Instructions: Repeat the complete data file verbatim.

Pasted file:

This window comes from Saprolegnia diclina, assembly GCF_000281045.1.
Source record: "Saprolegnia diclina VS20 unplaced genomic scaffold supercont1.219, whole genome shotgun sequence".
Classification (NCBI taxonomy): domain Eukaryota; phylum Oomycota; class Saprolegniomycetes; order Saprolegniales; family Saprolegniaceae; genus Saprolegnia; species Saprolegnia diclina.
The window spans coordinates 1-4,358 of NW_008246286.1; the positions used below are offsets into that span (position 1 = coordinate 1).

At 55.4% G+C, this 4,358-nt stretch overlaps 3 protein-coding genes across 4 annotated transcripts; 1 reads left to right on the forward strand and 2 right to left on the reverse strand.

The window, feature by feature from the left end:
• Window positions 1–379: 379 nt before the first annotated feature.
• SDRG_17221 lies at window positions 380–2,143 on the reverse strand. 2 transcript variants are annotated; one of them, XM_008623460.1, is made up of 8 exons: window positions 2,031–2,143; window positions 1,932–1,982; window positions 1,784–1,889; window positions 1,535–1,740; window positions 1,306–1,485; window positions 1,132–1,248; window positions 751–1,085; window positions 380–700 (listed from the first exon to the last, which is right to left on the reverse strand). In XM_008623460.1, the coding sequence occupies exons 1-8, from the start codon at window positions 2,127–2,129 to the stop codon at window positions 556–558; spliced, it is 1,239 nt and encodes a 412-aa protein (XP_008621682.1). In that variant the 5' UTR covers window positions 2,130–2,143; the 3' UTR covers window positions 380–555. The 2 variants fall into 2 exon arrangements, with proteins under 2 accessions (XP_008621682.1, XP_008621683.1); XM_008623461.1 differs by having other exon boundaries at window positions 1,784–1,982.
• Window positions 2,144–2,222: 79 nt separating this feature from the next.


This window comes from Saprolegnia diclina, assembly GCF_000281045.1.
Source record: "Saprolegnia diclina VS20 unplaced genomic scaffold supercont1.219, whole genome shotgun sequence".
Classification (NCBI taxonomy): domain Eukaryota; phylum Oomycota; class Saprolegniomycetes; order Saprolegniales; family Saprolegniaceae; genus Saprolegnia; species Saprolegnia diclina.
The window spans coordinates 1-4,358 of NW_008246286.1; the positions used below are offsets into that span (position 1 = coordinate 1).

At 55.4% G+C, this 4,358-nt stretch overlaps 3 protein-coding genes across 4 annotated transcripts; 1 reads left to right on the forward strand and 2 right to left on the reverse strand.

The window, feature by feature from the left end:
• Window positions 1–379: 379 nt before the first annotated feature.
• SDRG_17221 lies at window positions 380–2,143 on the reverse strand. 2 transcript variants are annotated; one of them, XM_008623460.1, is made up of 8 exons: window positions 2,031–2,143; window positions 1,932–1,982; window positions 1,784–1,889; window positions 1,535–1,740; window positions 1,306–1,485; window positions 1,132–1,248; window positions 751–1,085; window positions 380–700 (listed from the first exon to the last, which is right to left on the reverse strand). In XM_008623460.1, the coding sequence occupies exons 1-8, from the start codon at window positions 2,127–2,129 to the stop codon at window positions 556–558; spliced, it is 1,239 nt and encodes a 412-aa protein (XP_008621682.1). In that variant the 5' UTR covers window positions 2,130–2,143; the 3' UTR covers window positions 380–555. The 2 variants fall into 2 exon arrangements, with proteins under 2 accessions (XP_008621682.1, XP_008621683.1); XM_008623461.1 differs by having other exon boundaries at window positions 1,784–1,982.
• Window positions 2,144–2,222: 79 nt separating this feature from the next.